Then there is Sha’ab Abu Nuhas, also known as the ‘Ship’s Graveyard’, which is a submerged reef off Hurghada known for its wrecks – the Giannis D, the Chrisoula K, or Marcus, depending on which book you read, the Kimon M and the oldest diveable shipwreck in the Red Sea, the Carnatic, which went down in 1869. All four are covered in coral and marine growth, and some, notably the Giannis D, offer fantastic penetration dives.
The Numidia is another world-class wreck, clinging impossibly upright on the sheer wall of Big Brother Island some 60 miles offshore from the mainland. This vast ship has been underwater for well over a century, is encrusted in coral growth, and is often patrolled by grey reef sharks.
Top tip: Egypt’s wrecks can get busy. Choose a day boat that arrives early, or better yet, dive there from a liveaboard to avoid the crowds.
#2 – Micronesia
Consisting Of over 2,000 idyllic islands with turquoise waters full of World War Two wrecks, it is fair to say Micronesia is one of the most scenic wreck diving destinations. Micronesia’s Truk Lagoon, or Chuuk, to give it its proper name, was a Japanese naval base in World War Two. It was attacked by the United States in 1944 during Operation Hailstone, which resulted in more than 60 ships and 200 airplanes being sunk. There are now more than 48 wrecks to dive there, and the seabed is littered with historical artefacts.
Often featured in underwater photography, Truk’s wrecks are covered in bright corals and surrounded by schooling fish, passing sea turtles and reef sharks. Truk diving is easy and possible year-round, thanks to the calm lagoon waters. There are numerous wreck at 18 to 40m deep, plus a good selection at 40 to 60m for keen tech divers. The Fujikawa Maru and Sankisan Maru are popular Truk wrecks. Dive in, navigate the different wreck compartments and you will be rewarded with coral-covered trucks, airplane fuselages, engines and ammunitions.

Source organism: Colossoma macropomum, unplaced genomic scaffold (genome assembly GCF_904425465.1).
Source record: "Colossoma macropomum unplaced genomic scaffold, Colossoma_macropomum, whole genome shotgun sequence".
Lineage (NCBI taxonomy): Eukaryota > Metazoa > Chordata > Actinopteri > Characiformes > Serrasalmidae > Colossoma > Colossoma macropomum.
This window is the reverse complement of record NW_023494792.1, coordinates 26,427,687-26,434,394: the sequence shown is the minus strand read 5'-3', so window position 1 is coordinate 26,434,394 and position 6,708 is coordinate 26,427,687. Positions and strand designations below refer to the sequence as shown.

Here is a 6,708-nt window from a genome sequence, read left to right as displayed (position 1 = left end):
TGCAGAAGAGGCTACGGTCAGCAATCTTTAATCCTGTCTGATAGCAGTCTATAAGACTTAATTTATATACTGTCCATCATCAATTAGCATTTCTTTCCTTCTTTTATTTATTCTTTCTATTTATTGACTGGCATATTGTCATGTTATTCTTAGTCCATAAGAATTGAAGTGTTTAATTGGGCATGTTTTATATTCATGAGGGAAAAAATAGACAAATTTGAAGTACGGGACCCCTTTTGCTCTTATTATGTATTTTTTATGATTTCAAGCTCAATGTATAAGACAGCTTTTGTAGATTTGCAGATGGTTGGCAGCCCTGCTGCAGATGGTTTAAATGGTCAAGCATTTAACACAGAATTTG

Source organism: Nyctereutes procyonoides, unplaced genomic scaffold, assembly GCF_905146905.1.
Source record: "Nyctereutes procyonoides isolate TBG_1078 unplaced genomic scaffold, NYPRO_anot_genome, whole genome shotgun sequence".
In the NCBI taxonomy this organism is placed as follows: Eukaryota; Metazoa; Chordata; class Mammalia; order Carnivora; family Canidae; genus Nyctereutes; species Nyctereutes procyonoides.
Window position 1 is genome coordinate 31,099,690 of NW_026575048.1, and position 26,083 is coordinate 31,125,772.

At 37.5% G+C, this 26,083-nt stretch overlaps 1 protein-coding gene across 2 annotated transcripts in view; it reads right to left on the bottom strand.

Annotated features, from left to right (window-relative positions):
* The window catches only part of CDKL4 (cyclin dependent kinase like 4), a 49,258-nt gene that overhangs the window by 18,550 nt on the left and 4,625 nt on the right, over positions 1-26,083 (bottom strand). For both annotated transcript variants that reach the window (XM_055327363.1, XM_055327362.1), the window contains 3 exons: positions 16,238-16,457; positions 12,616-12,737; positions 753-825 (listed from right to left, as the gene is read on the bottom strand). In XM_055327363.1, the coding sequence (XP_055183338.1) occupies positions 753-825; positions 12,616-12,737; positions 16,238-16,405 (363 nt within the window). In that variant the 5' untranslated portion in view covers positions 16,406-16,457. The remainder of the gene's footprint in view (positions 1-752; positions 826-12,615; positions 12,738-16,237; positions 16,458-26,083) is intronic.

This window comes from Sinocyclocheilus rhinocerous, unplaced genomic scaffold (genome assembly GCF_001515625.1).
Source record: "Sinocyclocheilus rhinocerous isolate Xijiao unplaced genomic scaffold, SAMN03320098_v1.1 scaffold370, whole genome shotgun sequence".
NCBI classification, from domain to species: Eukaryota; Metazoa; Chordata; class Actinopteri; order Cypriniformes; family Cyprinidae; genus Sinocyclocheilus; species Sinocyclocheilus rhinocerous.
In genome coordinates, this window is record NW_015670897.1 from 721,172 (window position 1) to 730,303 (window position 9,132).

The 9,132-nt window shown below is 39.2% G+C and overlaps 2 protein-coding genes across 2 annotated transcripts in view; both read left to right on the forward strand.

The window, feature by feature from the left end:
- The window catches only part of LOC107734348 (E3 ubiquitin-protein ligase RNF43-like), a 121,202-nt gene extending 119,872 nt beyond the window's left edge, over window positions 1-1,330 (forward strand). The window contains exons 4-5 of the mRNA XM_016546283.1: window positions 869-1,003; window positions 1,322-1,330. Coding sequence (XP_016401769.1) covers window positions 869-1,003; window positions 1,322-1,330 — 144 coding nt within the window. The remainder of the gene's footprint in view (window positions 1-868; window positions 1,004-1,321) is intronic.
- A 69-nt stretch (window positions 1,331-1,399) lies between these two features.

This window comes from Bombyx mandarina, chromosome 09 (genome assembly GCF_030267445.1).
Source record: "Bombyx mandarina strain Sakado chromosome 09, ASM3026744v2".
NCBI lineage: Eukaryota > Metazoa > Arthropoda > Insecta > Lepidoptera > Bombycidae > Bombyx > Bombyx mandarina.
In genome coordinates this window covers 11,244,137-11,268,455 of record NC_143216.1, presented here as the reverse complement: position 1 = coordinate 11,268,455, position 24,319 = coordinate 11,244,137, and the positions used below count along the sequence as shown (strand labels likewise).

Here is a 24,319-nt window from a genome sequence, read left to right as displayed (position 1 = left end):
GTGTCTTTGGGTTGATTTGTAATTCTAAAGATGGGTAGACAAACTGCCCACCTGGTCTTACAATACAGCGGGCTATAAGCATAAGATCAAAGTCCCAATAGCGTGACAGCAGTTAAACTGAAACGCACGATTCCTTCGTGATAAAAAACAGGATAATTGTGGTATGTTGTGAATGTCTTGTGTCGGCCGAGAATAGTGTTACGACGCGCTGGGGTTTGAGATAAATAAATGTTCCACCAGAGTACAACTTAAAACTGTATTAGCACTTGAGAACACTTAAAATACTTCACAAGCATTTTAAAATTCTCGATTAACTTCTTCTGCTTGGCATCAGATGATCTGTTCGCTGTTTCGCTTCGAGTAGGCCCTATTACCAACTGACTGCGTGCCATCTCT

For a deeper dive, try the San Francisco Maru. This well-known wreck in the 40 to 60m depth range contains mines, bombs, tanks and trucks. For wrecks, reef dives and pelagic action in the big blue, visit Palau. This diverse destination hosts the Iro Maru; a large freighter sunk in 1944 that sits upright in the water and hosts diverse marine life. The popular Jake Seaplane is an unusual Palau wreck to dive. Only discovered in 1994 by a fisherman, the Jake Seaplane is a World War Two Navy Seaplane perched precariously on a coral head. Still intact, it is slowly being taken over by coral.
Top tip: Dive Palau from November to April for the most pelagics and the best water visibility.
#1 – The Marshall Islands
If you love tech-wreck diving, add Bikini Atoll in the Marshall Islands to your wish list. This famous atoll was subject to US atomic bomb tests in the 1940s and 1950s, which included dropping a 15 megaton TNT hydrogen atomic bomb on a US mock naval fleet there. The bomb was 1,000 times more powerful than the bomb dropped on Hiroshima and left an enormous 2km-wide crater that reaches down to 74m depth. Due to radiation concerns, few divers have had the privilege of exploring this eerie ship’s graveyard and it has only recently become a liveaboard diving destination.